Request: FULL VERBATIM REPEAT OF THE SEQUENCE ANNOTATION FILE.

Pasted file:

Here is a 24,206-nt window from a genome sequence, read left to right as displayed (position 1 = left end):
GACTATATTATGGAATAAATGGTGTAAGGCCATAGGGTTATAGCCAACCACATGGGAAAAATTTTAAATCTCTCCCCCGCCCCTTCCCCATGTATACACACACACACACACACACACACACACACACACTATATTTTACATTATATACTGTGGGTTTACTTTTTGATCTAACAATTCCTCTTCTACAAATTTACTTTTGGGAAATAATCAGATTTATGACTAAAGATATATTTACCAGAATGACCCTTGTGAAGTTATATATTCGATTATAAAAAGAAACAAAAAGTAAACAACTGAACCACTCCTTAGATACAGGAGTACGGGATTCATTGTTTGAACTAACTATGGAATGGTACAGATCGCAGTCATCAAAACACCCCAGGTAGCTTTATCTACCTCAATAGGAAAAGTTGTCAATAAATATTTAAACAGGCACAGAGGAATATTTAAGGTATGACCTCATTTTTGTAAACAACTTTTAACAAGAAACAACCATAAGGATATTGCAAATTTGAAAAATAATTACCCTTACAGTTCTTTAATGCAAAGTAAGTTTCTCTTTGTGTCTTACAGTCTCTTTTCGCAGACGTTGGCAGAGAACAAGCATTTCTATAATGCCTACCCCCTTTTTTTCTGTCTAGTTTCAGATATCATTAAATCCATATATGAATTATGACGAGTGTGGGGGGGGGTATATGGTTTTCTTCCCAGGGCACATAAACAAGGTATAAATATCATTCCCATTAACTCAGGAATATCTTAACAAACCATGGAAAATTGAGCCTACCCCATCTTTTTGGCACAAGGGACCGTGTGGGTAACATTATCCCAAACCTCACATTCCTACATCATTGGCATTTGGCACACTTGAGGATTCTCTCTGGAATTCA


Here is a 24,206-nt window from a genome sequence, read left to right as displayed (position 1 = left end):
GACTATATTATGGAATAAATGGTGTAAGGCCATAGGGTTATAGCCAACCACATGGGAAAAATTTTAAATCTCTCCCCCGCCCCTTCCCCATGTATACACACACACACACACACACACACACACACACACTATATTTTACATTATATACTGTGGGTTTACTTTTTGATCTAACAATTCCTCTTCTACAAATTTACTTTTGGGAAATAATCAGATTTATGACTAAAGATATATTTACCAGAATGACCCTTGTGAAGTTATATATTCGATTATAAAAAGAAACAAAAAGTAAACAACTGAACCACTCCTTAGATACAGGAGTACGGGATTCATTGTTTGAACTAACTATGGAATGGTACAGATCGCAGTCATCAAAACACCCCAGGTAGCTTTATCTACCTCAATAGGAAAAGTTGTCAATAAATATTTAAACAGGCACAGAGGAATATTTAAGGTATGACCTCATTTTTGTAAACAACTTTTAACAAGAAACAACCATAAGGATATTGCAAATTTGAAAAATAATTACCCTTACAGTTCTTTAATGCAAAGTAAGTTTCTCTTTGTGTCTTACAGTCTCTTTTCGCAGACGTTGGCAGAGAACAAGCATTTCTATAATGCCTACCCCCTTTTTTTCTGTCTAGTTTCAGATATCATTAAATCCATATATGAATTATGACGAGTGTGGGGGGGGGTATATGGTTTTCTTCCCAGGGCACATAAACAAGGTATAAATATCATTCCCATTAACTCAGGAATATCTTAACAAACCATGGAAAATTGAGCCTACCCCATCTTTTTGGCACAAGGGACCGTGTGGGTAACATTATCCCAAACCTCACATTCCTACATCATTGGCATTTGGCACACTTGAGGATTCTCTCTGGAATTCA